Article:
Design, Technical Writing, and Organization

How to Create Top-Quality Documents for the Workplace

As more workplaces require employees with a broader education, the need for employees that are proficient in writing and design becomes more important.  Being able to design and write a professional document for the workplace doesn’t take a degree in English to accomplish, as there are some general guidelines you can follow to create works of writing that suit every given situation.

The Design Process

Professional and Eye-Catching

When going about creating a design for a document, there are several things you’ll want to keep in mind.  First, and most importantly, you should think about who your audience is going to be.  If you were to write a document to present to a group of lawyers, having bright flashy colors wouldn’t be appropriate, whereas

Poor use of fonts and colors

if you were creating a flyer for a children’s play, bright colors would be suitable for the occasion.

Choosing fonts for a document is very important as well, and in choosing fonts you also want to keep your audience in mind.  Use professional, legible fonts for workplace documents and save the flashy fonts for documents that aren’t work-related.

It is also important to limit the number of fonts you use to about two to three fonts, and being consistent with where you use fonts makes the document look more professional.   For example, you should use the same font for all the body content of your document, but you could use a different font for the headings, and even another font for the subheadings, and you should also use consistent font sizes for all your headings, subheadings, body content, etc.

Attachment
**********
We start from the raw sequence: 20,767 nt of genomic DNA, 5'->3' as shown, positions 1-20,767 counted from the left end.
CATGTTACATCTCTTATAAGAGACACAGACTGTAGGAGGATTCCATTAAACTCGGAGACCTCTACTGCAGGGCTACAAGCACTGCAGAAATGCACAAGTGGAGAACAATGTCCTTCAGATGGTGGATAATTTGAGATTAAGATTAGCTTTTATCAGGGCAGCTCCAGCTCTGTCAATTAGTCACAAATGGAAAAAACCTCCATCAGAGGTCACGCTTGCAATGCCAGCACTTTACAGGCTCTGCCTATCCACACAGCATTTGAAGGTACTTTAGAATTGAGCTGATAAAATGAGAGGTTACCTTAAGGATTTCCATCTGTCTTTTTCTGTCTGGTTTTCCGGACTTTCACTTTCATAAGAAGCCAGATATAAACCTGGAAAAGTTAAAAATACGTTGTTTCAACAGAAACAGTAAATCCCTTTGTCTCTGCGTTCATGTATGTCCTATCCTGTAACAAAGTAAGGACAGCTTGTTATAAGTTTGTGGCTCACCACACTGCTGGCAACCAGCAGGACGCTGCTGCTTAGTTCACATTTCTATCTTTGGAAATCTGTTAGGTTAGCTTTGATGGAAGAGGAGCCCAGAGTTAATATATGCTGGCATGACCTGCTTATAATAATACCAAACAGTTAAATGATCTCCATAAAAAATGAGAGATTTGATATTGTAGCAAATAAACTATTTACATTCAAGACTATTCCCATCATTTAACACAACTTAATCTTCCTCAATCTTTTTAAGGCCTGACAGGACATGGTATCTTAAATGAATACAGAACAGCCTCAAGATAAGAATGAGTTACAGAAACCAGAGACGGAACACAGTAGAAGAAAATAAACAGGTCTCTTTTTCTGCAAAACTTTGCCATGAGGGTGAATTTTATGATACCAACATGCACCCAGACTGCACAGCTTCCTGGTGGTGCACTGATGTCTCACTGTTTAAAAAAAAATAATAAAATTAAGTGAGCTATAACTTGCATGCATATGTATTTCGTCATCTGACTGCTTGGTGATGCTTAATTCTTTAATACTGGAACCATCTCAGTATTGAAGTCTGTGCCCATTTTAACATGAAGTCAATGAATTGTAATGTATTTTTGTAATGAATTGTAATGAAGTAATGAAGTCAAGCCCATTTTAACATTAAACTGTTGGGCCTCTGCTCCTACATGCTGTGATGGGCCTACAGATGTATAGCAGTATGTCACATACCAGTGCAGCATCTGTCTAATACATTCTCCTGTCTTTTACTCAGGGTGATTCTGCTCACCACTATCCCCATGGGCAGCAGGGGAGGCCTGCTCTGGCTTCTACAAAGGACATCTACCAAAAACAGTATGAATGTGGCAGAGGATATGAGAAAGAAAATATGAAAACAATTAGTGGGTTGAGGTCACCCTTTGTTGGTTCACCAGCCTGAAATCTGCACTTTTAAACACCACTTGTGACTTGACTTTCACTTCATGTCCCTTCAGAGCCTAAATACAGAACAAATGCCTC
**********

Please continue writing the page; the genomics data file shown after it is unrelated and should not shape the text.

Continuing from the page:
Throughout the document, you should also make sure that everything lines up perfectly, meaning all the margins are sized the same, and all content is lined up with the margins.  Overall, consistency (colors, fonts, etc.) is the key to maintaining an eye-catching, professional document for the workplace.

Technical Writing

Writing for a Professional Audience

When preparing to write a professional document, the most important thing to consider is who will be reading your document and the style to write in that suit their vocabulary.  This type of writing is a reader-centered approach, in which you write in a way that is most suitable for your audience, keeping their interests and preferences in mind rather than writing in a way that suits your style.  Although in many other writing situations, having a unique and intellectually challenging writing style may be preferable, in the workplace you want to write briefly and concisely in order to keep your audiences’ attention.

Before you begin writing your document, you’ll also want a good understanding of the purpose of your document, and the format of writing that will best suit the needs of the document.  For example, if you’re creating a brochure you should establish the brochure’s purpose right away, but also catch the reader’s attention so they are tempted to read the entire brochure.  There are many helpful websites and books available that contain examples and descriptions of different types of documents, so using available resources is very helpful with writing.

Remember, if you are creating a document for your workplace, you want it to be as professional as possible, so make sure to revise your document and check for errors.  Keep your readers in mind when writing and revising, and when formatting and designing your final product.  Having proficient writing and design skills can speak volumes about you professionally, so the more you practice these skills, the better impression you can make.